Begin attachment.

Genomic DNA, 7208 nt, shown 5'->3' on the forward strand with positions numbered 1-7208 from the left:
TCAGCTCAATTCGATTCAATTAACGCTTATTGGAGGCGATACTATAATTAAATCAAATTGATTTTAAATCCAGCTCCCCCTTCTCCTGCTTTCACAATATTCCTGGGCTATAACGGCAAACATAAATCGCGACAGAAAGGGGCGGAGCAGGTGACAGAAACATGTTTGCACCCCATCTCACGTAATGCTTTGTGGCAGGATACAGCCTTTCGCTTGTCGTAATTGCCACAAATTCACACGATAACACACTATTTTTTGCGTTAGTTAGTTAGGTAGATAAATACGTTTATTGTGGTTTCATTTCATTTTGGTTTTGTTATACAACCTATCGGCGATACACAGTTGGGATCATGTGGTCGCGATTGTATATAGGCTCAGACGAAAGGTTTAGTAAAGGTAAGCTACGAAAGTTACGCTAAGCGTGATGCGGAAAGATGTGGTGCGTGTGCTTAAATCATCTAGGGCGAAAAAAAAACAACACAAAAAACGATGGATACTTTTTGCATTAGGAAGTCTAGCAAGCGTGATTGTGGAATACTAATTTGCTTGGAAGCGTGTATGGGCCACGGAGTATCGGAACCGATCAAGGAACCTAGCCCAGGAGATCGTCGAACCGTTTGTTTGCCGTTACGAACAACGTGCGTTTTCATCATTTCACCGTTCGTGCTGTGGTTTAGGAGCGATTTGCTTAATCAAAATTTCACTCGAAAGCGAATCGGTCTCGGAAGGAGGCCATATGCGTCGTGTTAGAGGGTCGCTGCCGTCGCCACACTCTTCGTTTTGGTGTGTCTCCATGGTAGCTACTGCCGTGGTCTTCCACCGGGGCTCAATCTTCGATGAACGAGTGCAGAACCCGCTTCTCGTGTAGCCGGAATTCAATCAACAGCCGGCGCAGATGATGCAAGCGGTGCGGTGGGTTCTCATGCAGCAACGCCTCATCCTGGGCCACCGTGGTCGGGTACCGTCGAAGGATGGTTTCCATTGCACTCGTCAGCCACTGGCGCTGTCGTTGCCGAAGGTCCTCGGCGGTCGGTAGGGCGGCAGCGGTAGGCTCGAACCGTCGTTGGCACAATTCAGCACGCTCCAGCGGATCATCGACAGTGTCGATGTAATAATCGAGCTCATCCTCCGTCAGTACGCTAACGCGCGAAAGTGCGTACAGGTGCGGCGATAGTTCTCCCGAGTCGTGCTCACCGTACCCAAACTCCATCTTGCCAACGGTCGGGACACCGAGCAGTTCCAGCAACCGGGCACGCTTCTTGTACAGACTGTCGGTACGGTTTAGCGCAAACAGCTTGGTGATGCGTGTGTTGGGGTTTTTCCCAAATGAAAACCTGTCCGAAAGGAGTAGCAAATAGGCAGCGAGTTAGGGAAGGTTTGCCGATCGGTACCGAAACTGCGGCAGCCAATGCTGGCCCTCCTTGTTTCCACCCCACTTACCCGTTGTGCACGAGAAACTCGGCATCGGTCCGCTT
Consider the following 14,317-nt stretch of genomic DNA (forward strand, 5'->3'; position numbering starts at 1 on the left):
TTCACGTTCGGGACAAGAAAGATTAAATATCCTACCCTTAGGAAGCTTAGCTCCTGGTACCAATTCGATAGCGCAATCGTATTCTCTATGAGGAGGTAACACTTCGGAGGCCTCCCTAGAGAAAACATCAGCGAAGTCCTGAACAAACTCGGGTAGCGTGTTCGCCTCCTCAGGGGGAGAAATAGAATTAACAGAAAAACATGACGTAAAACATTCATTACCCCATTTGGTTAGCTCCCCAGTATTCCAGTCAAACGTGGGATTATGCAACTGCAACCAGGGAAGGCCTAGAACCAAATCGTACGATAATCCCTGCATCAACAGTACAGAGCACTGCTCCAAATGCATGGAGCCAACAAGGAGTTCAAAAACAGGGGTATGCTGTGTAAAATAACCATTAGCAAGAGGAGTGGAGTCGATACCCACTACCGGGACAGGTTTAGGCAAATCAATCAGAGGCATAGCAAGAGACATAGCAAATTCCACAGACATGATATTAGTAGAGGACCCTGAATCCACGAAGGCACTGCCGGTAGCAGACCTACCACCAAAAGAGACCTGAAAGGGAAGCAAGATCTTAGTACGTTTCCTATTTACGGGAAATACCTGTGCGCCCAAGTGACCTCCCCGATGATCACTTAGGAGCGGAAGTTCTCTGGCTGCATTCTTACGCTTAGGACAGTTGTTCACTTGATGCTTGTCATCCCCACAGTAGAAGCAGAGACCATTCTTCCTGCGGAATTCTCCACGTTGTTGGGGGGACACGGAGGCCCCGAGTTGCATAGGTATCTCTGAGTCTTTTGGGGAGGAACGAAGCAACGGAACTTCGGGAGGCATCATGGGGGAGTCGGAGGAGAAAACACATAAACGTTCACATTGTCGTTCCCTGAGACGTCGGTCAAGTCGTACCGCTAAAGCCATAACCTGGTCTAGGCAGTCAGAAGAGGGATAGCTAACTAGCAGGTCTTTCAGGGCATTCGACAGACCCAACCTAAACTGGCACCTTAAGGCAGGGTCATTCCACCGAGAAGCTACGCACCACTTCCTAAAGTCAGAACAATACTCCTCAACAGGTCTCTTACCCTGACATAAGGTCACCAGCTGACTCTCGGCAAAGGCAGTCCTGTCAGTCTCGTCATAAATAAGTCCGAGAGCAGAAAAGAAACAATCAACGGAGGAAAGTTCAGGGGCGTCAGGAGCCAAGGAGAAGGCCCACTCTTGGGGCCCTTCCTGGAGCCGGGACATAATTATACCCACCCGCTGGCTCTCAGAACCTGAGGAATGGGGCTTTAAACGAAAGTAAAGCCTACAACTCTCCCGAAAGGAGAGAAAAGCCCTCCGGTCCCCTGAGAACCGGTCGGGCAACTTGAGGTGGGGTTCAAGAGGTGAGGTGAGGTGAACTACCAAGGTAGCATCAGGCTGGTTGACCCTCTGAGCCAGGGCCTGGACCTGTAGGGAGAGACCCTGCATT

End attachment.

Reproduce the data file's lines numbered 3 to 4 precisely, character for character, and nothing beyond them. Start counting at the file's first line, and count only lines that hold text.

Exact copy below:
Consider the following 14,317-nt stretch of genomic DNA (forward strand, 5'->3'; position numbering starts at 1 on the left):
TTCACGTTCGGGACAAGAAAGATTAAATATCCTACCCTTAGGAAGCTTAGCTCCTGGTACCAATTCGATAGCGCAATCGTATTCTCTATGAGGAGGTAACACTTCGGAGGCCTCCCTAGAGAAAACATCAGCGAAGTCCTGAACAAACTCGGGTAGCGTGTTCGCCTCCTCAGGGGGAGAAATAGAATTAACAGAAAAACATGACGTAAAACATTCATTACCCCATTTGGTTAGCTCCCCAGTATTCCAGTCAAACGTGGGATTATGCAACTGCAACCAGGGAAGGCCTAGAACCAAATCGTACGATAATCCCTGCATCAACAGTACAGAGCACTGCTCCAAATGCATGGAGCCAACAAGGAGTTCAAAAACAGGGGTATGCTGTGTAAAATAACCATTAGCAAGAGGAGTGGAGTCGATACCCACTACCGGGACAGGTTTAGGCAAATCAATCAGAGGCATAGCAAGAGACATAGCAAATTCCACAGACATGATATTAGTAGAGGACCCTGAATCCACGAAGGCACTGCCGGTAGCAGACCTACCACCAAAAGAGACCTGAAAGGGAAGCAAGATCTTAGTACGTTTCCTATTTACGGGAAATACCTGTGCGCCCAAGTGACCTCCCCGATGATCACTTAGGAGCGGAAGTTCTCTGGCTGCATTCTTACGCTTAGGACAGTTGTTCACTTGATGCTTGTCATCCCCACAGTAGAAGCAGAGACCATTCTTCCTGCGGAATTCTCCACGTTGTTGGGGGGACACGGAGGCCCCGAGTTGCATAGGTATCTCTGAGTCTTTTGGGGAGGAACGAAGCAACGGAACTTCGGGAGGCATCATGGGGGAGTCGGAGGAGAAAACACATAAACGTTCACATTGTCGTTCCCTGAGACGTCGGTCAAGTCGTACCGCTAAAGCCATAACCTGGTCTAGGCAGTCAGAAGAGGGATAGCTAACTAGCAGGTCTTTCAGGGCATTCGACAGACCCAACCTAAACTGGCACCTTAAGGCAGGGTCATTCCACCGAGAAGCTACGCACCACTTCCTAAAGTCAGAACAATACTCCTCAACAGGTCTCTTACCCTGACATAAGGTCACCAGCTGACTCTCGGCAAAGGCAGTCCTGTCAGTCTCGTCATAAATAAGTCCGAGAGCAGAAAAGAAACAATCAACGGAGGAAAGTTCAGGGGCGTCAGGAGCCAAGGAGAAGGCCCACTCTTGGGGCCCTTCCTGGAGCCGGGACATAATTATACCCACCCGCTGGCTCTCAGAACCTGAGGAATGGGGCTTTAAACGAAAGTAAAGCCTACAACTCTCCCGAAAGGAGAGAAAAGCCCTCCGGTCCCCTGAGAACCGGTCGGGCAACTTGAGGTGGGGTTCAAGAGGTGAGGTGAGGTGAACTACCAAGGTAGCATCAGGCTGGTTGACCCTCTGAGCCAGGGCCTGGACCTGTAGGGAGAGACCCTGCATT